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WEATHER: sunny and hot with a very light breeze. Top temp 29C

Wow! That was a hot one! I have been asking for warm sunshine for a while now..... we certainly have it now!!!

Dawn and I drove down to Weymouth arriving about 9:30am, we parked in a side street near the northern end of Radipole Lake. We had chosen a walk with plenty of tree cover and enjoyed the shady parts of the walk, however the first and the last sections of the walk were out in the open.

a typical restricted view of the pools at Radipole Lake

We entered the Radipole Lake RSPB Reserve from the entrance along the A354, Weymouth Way. I was hoping for a sighting of a Norfolk Hawker Dragonfly but never saw one. The reserve was alive with birds, the reedbeds were stock-still, not a whiff of air stirred them, some Reed Warblers flitted about, whilst others sang from deep, dense cover. Then we heard the distinctive "pinging" call of the Bearded Tit, a small flock of five birds came very close to the track and gave us short, but excellent views. We saw only juvenile birds and perhaps one adult female, but nevertheless a great sighting.

juvenile Bearded Tit

From various view points along the 'Buddleia Loop'  we saw Mallards, Canada Goose, Mute Swan, Little Egret, Cormorant, Teal, Tufted Duck, Great Crested Grebe and lots of Black-headed and Herring Gulls. Cetti's Warblers called from several sites along the path we saw them dash ahead of us across the track once or twice.

Great Crested Grebe on the nest, perhaps a little late in the season to be successful?

At the visitor's centre at the main entrance we stood on the wooden Bridge to scan the main lagoon, most of it was obscured by the reeds, but we did manage to see 3 Little Egrets, a Great Egret, Grey Heron and more of the same as listed above.

Great Cormorant, Black-headed Gull and an out of focus Great Egret, taken from the bridge at the Visitor's Centre

From Radipole we walked to the beginning of the Rodden Trail and headed off towards Ferrybridge, this trail is a disused railway track and is 2 miles long, it passes Sandsfoot Castle, Weymouth Sailing Club and runs along most of the northern shore of Portland Harbour.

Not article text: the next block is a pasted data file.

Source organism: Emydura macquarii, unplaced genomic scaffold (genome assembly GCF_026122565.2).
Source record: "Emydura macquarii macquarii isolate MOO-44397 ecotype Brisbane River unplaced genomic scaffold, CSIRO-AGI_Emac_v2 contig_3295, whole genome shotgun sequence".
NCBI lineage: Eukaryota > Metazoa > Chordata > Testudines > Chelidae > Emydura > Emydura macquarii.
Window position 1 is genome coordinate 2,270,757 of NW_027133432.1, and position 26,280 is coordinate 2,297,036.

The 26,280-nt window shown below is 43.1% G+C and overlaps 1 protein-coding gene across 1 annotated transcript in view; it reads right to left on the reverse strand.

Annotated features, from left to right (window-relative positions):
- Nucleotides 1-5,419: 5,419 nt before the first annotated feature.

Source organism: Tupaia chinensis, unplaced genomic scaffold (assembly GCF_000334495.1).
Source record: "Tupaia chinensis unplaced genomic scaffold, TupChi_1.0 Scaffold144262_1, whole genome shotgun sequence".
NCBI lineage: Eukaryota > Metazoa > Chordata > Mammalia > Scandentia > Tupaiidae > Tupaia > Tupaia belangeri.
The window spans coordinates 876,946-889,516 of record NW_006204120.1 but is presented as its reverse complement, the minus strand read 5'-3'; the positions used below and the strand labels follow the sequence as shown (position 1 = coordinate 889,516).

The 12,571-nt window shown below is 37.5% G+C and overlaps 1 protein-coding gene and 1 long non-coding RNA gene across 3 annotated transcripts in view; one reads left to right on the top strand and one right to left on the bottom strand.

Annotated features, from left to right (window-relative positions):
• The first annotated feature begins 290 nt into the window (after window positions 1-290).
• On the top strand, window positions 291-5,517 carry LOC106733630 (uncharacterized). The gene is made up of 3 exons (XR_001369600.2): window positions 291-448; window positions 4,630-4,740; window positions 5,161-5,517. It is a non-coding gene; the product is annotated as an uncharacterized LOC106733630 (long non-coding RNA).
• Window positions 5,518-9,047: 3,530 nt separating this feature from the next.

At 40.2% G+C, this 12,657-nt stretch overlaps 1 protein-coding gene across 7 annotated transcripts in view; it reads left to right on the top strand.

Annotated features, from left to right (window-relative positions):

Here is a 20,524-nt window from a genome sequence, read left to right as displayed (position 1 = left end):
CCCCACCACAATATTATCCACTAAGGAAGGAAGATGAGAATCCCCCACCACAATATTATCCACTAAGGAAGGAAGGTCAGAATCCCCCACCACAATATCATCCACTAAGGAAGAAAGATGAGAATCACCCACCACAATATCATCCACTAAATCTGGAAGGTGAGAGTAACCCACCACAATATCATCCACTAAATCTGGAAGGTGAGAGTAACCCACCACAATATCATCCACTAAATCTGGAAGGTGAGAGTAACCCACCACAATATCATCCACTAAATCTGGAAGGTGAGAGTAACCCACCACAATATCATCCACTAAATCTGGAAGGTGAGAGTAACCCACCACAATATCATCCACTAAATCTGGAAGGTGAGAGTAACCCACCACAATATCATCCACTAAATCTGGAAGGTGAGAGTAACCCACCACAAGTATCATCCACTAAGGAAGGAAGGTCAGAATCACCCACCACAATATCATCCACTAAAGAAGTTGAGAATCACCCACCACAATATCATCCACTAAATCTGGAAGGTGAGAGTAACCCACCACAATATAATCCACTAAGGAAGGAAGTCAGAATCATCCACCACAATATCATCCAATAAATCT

Sandsfoot Castle is about a mile along the track and the perfect place to stop for a rest and resfreshments, it was only 11am but surely not too early for an ice-cream on a hot day? 

the gardens and Sandsfoot Castle ruins with Portland Harbour and the 'Isle' of Portland in the background.

Portland Harbour looking eastward to Weymouth Bay, you can see the  Victorian-Built Harbour Walls and how flat-calm the sea is!! It was amazingly tranquil.

The rest of the walk was uneventful until we got to Ferrybridge, we did see a lot of common butterflies, Red Admiral, Large Whites, Meadow Browns, Speckled Woods, Gatekeeper, Ringlets, Small Skippers and Marbled Whites.

We stood on the actual Ferrybridge and scanned the mudflats, the air was clear, there wasn't a heat shimmer so all the roosting birds were quite clear, albeit a little too distant.

For the last few days a number of ROSEATE TERNS have been frequenting Ferrybridge,  they had also been seen along the Fleet at Abottsbury and at RSPB Lodmoor, at least four were seen at Ferrybridge yesterday!! We hoped to find them today, I had carried my scope all the way from Weymouth so that I could sift through the hundreds of birds out on the mud.

Terns and Gulls 

Well I spent half-an-hour looking at dozens of Common Terns, Little Terns, a few Sandwich Terns, mixed in with dozens of Mediterranean and Black-headed Gulls, but not a single Roseate Tern was present!!

a view of Ferrybrdige from the footbridge near the visitor's centre

We walked up to the Cafe and Visitor's Centre at the main car park and met up with Guy Campbell, we knew he was in the area and had arranged to meet up. We had lunch in the cafe before more birding. Dawn remained in the shade whilst Guy and I walked along the edge of Chesil Bank to get nearer to the terns and gulls.

record shot of Little, Sandwich and Common Terns

We found a flock of 30+ Dunlin, 2 Sanderling, 4 juvenile Redshanks, a single Turnstone, several Oystercatchers and a dozen or so of Ringed Plovers. The Terns were nearer and despite intensive searching we could not find a Roseate Tern. Other birders came by and got the same result, we came to the conclusion that the birds had flown off yesterday evening, Doh!

Dunlins with a moulting Sanderling

Redshank, Ruddy Turnstone and Dunlin

as above with juvenile Common Tern

four juvenile Redshank, with a Greater Ringed Plover and a Dunlin in the water

Common Tern with two Little Terns

After more scanning from the roadside Dawn and I started our walk back to Weymouth, Guy set off for home in his car. It was even hotter on the way back but we survived, we had plenty of water and some shade. At Radipole I added Greenfinch to the day list but not much else, a breeze was now moving the reedbeds, we did however, see two more Bearded Tits just before we left the reserve and we heard Blackcap and noted a Chiffchaff in the bushes.

Oystercatcher with two Mediterranean Gulls and some Common Terns

We were back home at 4:30pm, I sat on our garden bench and sipped a nice cold beer, aaaaaaaaaaaaaaaah!!